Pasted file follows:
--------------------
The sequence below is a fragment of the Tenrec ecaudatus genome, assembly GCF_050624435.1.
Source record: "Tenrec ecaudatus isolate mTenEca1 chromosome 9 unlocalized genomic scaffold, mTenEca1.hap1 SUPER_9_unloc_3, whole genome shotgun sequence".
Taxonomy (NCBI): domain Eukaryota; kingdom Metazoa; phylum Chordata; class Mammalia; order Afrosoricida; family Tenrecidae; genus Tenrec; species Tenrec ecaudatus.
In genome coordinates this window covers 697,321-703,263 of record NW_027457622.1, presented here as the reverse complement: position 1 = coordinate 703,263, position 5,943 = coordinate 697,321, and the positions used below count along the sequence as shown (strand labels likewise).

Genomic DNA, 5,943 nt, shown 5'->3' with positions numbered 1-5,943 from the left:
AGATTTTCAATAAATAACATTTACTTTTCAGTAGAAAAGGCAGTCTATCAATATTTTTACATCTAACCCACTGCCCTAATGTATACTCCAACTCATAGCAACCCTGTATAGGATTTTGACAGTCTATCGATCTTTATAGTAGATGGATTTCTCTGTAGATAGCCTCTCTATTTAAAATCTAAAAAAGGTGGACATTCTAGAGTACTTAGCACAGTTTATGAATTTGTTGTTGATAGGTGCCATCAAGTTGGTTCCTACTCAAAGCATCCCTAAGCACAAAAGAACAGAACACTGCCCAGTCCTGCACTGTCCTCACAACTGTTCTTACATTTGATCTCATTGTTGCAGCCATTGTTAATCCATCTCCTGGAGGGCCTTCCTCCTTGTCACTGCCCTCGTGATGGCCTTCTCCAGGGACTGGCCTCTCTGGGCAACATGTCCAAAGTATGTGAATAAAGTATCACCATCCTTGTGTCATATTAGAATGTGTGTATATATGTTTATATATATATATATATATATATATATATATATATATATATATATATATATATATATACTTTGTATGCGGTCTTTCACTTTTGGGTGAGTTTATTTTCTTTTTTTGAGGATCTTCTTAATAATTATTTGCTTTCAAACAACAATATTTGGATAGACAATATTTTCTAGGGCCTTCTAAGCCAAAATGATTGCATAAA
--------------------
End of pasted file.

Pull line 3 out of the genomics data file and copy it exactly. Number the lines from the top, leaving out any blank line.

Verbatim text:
Taxonomy (NCBI): domain Eukaryota; kingdom Metazoa; phylum Chordata; class Mammalia; order Afrosoricida; family Tenrecidae; genus Tenrec; species Tenrec ecaudatus.